• Psoriasis: A skin condition in which red, silvery, scaly areas appear on the skin.
  • Eczema: An itchy, red skin condition caused by allergies, or dermatitis.
  • Mycosis fungicides: A kind of lymphoma that is only found on the surface of the skin.
  • Vitiligo: A skin disorder in which natural skin pigment is lost due to the immune system's elimination of pigment-producing cells.

Benefits & Risks Involved

Compared to therapies like radiation and chemotherapy, phototherapy offers much better benefits. To name a few Phototherapy benefits:

  • It is inexpensive and simple to use
  • Bilirubin breakdown products are not toxic to the CNS and are quickly eliminated through the kidneys and liver
  • It is the most effective mode of prevention and treatment of neonatal hyperbilirubinemia.

Despite the benefits listed above, phototherapy has its own set of risks and drawbacks. Reduced intestinal transit time, with loose, greenish stools; increased insensible water loss with delayed weight gain, skin rashes, and, infrequently, a brownish staining of the skin, urines, and plasma have all been reported in newborns.

FAQs About Phototherapy

How long does newborn phototherapy take?

When it comes to determining how long phototherapy should be given to a newborn infant, there is no established formula. Phototherapy may be necessary for only 24 hours or less in certain circumstances, it may be required for 5 to 7 days too.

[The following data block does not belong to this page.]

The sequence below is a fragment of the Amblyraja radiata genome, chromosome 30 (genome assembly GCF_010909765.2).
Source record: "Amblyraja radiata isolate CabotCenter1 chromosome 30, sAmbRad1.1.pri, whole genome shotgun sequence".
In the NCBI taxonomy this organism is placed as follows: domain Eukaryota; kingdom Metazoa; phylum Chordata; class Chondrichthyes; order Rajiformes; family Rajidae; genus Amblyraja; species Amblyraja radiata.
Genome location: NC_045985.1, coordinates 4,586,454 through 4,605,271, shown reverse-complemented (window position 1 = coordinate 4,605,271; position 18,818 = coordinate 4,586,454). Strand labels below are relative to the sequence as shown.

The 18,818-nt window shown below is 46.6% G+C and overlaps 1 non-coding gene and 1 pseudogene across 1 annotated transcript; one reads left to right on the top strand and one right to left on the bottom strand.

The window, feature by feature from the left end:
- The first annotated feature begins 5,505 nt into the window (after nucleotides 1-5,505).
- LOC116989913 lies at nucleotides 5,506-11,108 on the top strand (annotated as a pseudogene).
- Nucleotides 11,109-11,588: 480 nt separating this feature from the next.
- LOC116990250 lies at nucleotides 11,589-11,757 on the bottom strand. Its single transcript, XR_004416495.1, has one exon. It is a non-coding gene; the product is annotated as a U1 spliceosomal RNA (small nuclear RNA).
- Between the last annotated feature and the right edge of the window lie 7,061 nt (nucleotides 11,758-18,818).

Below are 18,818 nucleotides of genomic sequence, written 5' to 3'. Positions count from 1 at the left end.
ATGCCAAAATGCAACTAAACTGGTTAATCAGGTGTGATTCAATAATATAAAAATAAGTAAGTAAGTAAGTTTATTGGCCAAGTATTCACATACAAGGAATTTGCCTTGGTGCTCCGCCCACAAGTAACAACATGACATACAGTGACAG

Is phototherapy safe for newborns?

Yes, phototherapy is safe for newborns. Phototherapy is used in the treatment of jaundice i.e increased bilirubin in blood due to breakdown of rbcs after birth. Phototherapy has no long term effect on babies, so it’s correct to say that phototherapy is safe for newborns.

How often can you do phototherapy?

Phototherapy is mainly administered at a psoriasis clinic or hospital. Most patients require two or three phototherapy treatments per week to be effective. This implies that for several weeks, you must visit the treatment facility or hospital two or three times every week. You may need to go five times a week in some cases.

Which phototherapy machine is best for a newborn?

For a hospital or clinic in India, below are some of the best phototherapy devices for newborns. Phototherapy for infants with jaundice is available at TenTabs at the best price. TenTabs offers all India services as well as delivery at a fair price.

Check out phototherapy machine price offered by TenTabs: 

  1. Phototherapy Bilicure Smart LED - ₹28,160/-
  2. Dual Surface Phototherapy Unit LED - ₹51,000/-
  3. Bistos Phototherapy - LED BT 400 - ₹39,900/-
  4. Phototherapy Unit LED (With Trolley) - ₹38,600/-
  5. Radiant Heat Warmer Dual Sensor - ₹39,299/-

*Prices updated on 8th March 2022


Disclaimer: This website is not intended to give medical advice. The content on this website, including but not limited to text, pictures, photographs, and other material, is provided solely for informative reasons. This website's content is not meant to be a substitute for professional medical advice, diagnosis, or treatment. If you have any questions, always seek the counsel of your doctor.